Drug Law

Maui Cops Campaign Against Medical Marijuana

| by NORML
“We don’t make the laws, we just enforce ‘em” – Every cop ever.

If I had a dime every time some cop said that, I could afford a dimebag. Yet time after time when legislatures come into session, there are the cops, in uniform, testifying against medical marijuana and decriminalization or re-legalization of cannabis.

(Maui News) After seeing more and more bills in the Legislature intended to liberalize marijuana use, Maui Police Chief Gary Yabuta said the department is taking a more “proactive stance” to show the public its opposition to marijuana by reaching out to Maui residents at public places.

On Monday, officers went to Walmart to pass out pamphlets on what experts say about marijuana as medicine and related health risks, a news release said. They will be there again today.

Yabuta did not know the cost of the brochures that are being passed out but said they were nothing fancy. Funding came partly from a grant that initiated the brochure, as well as county funds.

Chief Gary Yabuda thinks medical marijuana sends "the wrong message to the youth that it's socially OK to use marijuana." Click Gary to tell him otherwise.

Nice to know that the taxpayers of Maui County are buying brochures to convince themselves that medical marijuana is bad.

“It’s something that we feel is an important message for the public to know from what we believe is the reality of marijuana, that if we continue to have an attempt to lax the marijuana law, we are going to be advocating the wrong message to the youth that it’s socially OK to use marijuana. We feel that it will be contradictory to character building, job skills, academics, all the skills necessary to become a productive citizen,” Yabuta said Monday.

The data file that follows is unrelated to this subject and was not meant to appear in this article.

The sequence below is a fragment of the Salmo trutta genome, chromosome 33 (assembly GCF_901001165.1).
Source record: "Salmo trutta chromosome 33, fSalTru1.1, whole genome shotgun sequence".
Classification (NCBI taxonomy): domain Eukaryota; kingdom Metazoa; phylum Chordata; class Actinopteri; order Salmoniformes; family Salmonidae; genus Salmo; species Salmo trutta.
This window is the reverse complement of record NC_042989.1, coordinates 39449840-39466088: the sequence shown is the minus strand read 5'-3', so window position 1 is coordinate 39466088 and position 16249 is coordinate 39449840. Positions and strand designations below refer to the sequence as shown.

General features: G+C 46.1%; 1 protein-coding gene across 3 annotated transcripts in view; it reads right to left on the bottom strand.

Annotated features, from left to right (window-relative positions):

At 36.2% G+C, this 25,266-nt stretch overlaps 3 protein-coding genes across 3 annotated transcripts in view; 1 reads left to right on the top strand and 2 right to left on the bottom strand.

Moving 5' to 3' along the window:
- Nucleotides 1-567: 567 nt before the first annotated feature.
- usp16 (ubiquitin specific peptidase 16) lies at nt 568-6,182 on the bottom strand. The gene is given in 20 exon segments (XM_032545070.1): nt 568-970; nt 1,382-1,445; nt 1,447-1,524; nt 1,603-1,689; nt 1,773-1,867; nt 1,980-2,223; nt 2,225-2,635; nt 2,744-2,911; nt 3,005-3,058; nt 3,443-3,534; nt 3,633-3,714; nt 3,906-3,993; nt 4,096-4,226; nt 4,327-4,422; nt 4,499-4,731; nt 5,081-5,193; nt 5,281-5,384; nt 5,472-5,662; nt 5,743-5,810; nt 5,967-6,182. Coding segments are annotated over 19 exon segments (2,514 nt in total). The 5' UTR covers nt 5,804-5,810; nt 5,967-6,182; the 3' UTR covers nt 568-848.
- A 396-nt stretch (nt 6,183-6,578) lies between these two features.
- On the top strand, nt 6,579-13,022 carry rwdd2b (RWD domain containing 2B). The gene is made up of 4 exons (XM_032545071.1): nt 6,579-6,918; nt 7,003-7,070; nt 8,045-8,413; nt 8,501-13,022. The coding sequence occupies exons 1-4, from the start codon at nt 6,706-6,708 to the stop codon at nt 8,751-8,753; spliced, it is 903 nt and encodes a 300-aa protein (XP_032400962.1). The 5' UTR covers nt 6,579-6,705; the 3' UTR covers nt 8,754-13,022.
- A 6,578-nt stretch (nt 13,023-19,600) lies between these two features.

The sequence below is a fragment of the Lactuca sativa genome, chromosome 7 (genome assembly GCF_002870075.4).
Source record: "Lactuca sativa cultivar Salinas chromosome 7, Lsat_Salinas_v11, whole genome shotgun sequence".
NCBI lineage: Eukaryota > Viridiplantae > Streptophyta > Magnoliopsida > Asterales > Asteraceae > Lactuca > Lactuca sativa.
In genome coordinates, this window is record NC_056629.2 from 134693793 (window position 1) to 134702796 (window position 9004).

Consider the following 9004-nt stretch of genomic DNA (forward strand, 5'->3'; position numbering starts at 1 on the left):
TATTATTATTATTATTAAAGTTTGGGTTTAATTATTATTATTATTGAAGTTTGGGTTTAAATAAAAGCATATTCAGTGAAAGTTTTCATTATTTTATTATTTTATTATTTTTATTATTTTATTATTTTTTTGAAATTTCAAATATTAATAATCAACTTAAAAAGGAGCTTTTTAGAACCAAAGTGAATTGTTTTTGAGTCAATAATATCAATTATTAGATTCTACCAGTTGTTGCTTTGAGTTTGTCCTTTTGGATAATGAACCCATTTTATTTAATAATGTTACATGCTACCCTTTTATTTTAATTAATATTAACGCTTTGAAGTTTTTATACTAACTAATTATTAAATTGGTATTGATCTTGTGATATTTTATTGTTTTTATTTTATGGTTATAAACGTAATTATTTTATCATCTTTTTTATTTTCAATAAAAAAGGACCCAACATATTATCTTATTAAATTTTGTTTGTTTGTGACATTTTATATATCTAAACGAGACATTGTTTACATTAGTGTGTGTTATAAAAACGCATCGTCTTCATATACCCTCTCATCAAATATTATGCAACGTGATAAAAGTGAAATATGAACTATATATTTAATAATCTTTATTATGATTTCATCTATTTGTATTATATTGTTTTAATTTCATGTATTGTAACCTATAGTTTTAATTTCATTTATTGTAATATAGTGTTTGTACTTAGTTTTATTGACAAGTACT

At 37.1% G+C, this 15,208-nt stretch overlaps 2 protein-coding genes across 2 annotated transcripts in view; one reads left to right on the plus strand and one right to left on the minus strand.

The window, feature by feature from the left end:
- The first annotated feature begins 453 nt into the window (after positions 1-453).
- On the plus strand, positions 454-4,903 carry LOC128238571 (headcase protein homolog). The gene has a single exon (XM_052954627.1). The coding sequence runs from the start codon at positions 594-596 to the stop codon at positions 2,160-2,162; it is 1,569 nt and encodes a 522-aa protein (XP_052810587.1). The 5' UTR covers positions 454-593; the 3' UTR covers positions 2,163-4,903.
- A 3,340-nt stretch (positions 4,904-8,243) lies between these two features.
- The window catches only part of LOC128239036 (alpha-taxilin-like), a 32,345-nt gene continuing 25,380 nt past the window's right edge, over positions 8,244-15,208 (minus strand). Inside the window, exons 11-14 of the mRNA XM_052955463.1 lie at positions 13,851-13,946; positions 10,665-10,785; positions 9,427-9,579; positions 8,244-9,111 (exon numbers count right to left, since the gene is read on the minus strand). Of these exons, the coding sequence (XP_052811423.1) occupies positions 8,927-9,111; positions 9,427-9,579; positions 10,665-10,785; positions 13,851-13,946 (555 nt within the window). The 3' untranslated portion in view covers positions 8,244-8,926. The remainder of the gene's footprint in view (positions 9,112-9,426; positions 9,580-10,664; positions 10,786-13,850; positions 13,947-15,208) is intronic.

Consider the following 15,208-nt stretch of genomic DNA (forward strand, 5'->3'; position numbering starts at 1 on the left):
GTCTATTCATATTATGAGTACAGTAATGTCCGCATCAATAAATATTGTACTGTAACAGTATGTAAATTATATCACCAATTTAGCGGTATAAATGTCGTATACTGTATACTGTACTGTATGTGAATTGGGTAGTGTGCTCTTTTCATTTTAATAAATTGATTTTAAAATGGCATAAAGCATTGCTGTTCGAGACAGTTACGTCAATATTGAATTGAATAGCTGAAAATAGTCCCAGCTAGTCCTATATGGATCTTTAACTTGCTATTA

Like, say, a 17-year-old kid named Barry who grew up in Hawaii using marijuana and cocaine with his friends… that guy never amounted to anything!

The police department also is voicing its opposition to two Senate bills, one (SB 58) that would increase the amount of medical marijuana that one could possess; and the other (SB 175) that would transfer the jurisdiction of the medical marijuana laws from the Department of Public Safety to the Department of Health.

Now, why would we want to have something called medical marijuana run by something called a Department of Health? In Yabuda’s mind, the medical marijuana should continue to be run by the Department of Public Safety.

The police pamphlet quotes agencies such as the Food and Drug Administration saying that “smoked marijuana has no currently accepted or proven medical use in the United States and is not an approved medical treatment.”

It also says the American Medical Association discourages medical marijuana use and that cannabis is a dangerous drug and is a public health concern.

Could that be the same AMA that said, “short term controlled trials indicate that smoked cannabis reduces neuropathic pain, improves appetite and caloric intake especially in patients with reduced muscle mass, and may relieve spasticity and pain in patients with multiple sclerosis,” and “the Schedule I status of marijuana be reviewed with the goal of facilitating clinical research and development of cannabinoid-based medicines, and alternate delivery methods”?